Challenges and Reasons for Optimism as 2022 Winds Down
Another year is almost behind us – another year with California falling short of its forecasted crop. As we approach Thanksgiving, is there anything about which the processing tomato industry can be thankful or optimistic? We think there are a few things worth considering.
While everyone knows there has been a drought in California and that the state is expected to face another La Niña influence for 2023, two of California’s major reservoirs are in better shape now than they were at this time in 2021. Shasta reservoir in the north part of the state is at 58% of its historical average versus 42% last year, while the San Luis reservoir in the central part of the state is at 52% of its historical average versus 37% in 2021. The short-term precipitation forecast in California is also promising, as shown in Figure A, with a good portion of the state expected to receive one to six inches of rainfall.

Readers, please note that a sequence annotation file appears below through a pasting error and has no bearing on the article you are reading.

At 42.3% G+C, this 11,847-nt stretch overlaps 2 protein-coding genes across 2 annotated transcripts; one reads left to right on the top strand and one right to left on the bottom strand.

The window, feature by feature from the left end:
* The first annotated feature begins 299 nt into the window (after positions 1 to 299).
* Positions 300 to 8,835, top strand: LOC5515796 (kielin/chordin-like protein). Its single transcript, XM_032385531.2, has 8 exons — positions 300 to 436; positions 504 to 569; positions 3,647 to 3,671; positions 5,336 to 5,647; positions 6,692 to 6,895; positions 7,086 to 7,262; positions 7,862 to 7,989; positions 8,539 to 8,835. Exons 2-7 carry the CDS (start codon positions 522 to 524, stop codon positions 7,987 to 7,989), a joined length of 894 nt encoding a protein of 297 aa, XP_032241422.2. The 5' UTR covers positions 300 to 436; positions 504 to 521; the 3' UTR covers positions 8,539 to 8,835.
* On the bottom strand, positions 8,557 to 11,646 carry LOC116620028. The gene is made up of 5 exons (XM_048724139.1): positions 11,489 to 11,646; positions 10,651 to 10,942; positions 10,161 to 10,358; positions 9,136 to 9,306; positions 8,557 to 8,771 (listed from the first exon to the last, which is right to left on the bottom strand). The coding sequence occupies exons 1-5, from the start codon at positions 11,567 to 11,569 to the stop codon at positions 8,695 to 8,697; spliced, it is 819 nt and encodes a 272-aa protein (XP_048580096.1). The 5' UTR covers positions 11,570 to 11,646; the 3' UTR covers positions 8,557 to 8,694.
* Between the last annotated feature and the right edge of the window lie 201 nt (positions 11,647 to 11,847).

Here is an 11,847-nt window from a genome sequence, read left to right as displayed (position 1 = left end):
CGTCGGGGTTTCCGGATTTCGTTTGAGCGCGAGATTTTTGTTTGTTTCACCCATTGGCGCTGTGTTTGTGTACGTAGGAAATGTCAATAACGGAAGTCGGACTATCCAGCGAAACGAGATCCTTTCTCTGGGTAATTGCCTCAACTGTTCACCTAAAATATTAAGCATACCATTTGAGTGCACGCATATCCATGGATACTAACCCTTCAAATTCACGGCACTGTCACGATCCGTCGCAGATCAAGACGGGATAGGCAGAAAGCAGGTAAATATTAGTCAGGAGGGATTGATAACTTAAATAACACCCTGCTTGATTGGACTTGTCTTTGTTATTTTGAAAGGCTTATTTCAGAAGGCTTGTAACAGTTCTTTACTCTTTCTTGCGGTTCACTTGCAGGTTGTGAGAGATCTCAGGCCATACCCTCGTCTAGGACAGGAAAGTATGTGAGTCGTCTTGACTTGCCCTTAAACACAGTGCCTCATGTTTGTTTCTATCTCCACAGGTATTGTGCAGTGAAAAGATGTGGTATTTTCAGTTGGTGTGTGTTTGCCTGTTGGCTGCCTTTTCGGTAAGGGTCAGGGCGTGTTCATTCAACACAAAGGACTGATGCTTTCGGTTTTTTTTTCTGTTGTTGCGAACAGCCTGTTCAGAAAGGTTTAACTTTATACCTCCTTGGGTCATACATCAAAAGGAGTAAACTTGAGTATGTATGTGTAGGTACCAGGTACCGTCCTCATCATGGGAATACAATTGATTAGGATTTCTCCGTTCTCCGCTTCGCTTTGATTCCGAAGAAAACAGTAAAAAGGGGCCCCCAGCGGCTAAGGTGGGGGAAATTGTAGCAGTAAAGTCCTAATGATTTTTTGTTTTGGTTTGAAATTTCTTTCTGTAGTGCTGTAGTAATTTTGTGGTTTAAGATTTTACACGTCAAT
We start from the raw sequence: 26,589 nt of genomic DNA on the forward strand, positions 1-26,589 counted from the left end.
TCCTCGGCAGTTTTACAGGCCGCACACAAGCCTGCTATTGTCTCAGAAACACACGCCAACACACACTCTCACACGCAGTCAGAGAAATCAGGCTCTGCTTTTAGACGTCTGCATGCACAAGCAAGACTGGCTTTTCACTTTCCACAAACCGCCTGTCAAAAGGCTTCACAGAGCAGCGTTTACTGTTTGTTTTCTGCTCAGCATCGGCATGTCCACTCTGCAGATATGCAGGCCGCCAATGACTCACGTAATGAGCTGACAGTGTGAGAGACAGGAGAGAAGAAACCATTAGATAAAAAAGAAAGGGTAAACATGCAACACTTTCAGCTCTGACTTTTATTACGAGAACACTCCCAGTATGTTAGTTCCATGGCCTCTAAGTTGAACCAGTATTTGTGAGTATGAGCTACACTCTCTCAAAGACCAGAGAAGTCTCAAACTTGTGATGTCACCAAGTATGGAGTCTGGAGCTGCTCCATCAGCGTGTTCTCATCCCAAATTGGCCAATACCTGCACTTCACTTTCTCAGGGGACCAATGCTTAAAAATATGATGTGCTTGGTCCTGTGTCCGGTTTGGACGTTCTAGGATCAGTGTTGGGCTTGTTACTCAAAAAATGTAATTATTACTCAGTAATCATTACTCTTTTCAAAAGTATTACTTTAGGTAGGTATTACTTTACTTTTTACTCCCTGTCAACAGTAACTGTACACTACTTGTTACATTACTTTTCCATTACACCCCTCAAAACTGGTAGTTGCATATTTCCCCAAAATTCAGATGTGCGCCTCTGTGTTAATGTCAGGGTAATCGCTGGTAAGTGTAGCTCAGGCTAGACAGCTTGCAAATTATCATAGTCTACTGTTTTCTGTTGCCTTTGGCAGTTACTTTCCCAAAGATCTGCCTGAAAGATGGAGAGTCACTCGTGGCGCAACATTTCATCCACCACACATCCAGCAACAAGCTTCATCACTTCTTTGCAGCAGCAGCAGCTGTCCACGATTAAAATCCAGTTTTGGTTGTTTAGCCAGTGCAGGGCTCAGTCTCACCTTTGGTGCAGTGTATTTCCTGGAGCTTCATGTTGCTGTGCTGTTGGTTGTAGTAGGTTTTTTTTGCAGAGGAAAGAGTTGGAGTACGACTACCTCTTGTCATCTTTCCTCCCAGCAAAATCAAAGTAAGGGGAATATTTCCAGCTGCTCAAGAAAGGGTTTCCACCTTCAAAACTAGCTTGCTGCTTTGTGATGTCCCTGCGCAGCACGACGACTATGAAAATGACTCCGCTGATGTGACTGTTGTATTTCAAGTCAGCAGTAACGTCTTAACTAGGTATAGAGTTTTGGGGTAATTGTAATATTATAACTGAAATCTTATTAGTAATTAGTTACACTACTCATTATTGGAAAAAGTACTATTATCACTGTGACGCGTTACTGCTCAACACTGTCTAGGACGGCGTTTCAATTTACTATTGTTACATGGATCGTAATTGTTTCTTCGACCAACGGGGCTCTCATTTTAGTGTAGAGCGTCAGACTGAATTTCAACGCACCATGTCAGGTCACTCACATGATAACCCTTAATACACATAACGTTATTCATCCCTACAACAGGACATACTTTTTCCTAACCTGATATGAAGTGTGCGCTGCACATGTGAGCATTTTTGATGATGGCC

The curly top virus resurfaced in 2022, with devastating impact on processing tomato crops in some areas. The Beet Curly Top Virus Control Board responded at its last meeting by approving a motion to request that the California Department of Food and Agriculture add personnel for statewide surveying and monitoring of increased presence in new, non-traditional areas. In a promising technology-based initiative, a new app in development will allow the industry’s growers and pest control advisors to collect, record, and submit data directly to the Beet Curly Top Virus Control Program. Also formed, with participation from Morning Star, is a new Diagnostics Subcommittee that will investigate the Program’s top-priority issues.
Technology is also being leveraged to drive progress in tomato crop management through such strategies as improved irrigation management, laser weed control, and improved fertilization programs to maximize yields.
While many commodities continue to compete for acres cultivated, tomatoes grown with drip irrigation remain one of the top commodities for value relative to water use amid speculation on 2023 tomato prices. While processing tomatoes may seem more challenging to grow than other crops, Morning Star continues to lower barriers to entry by providing grower services that reduce capital requirements and support profitable production.
Growing processing tomatoes in California can be challenging, but strategic industry support and advances in technology will help protect their leadership position in the state’s production mix.
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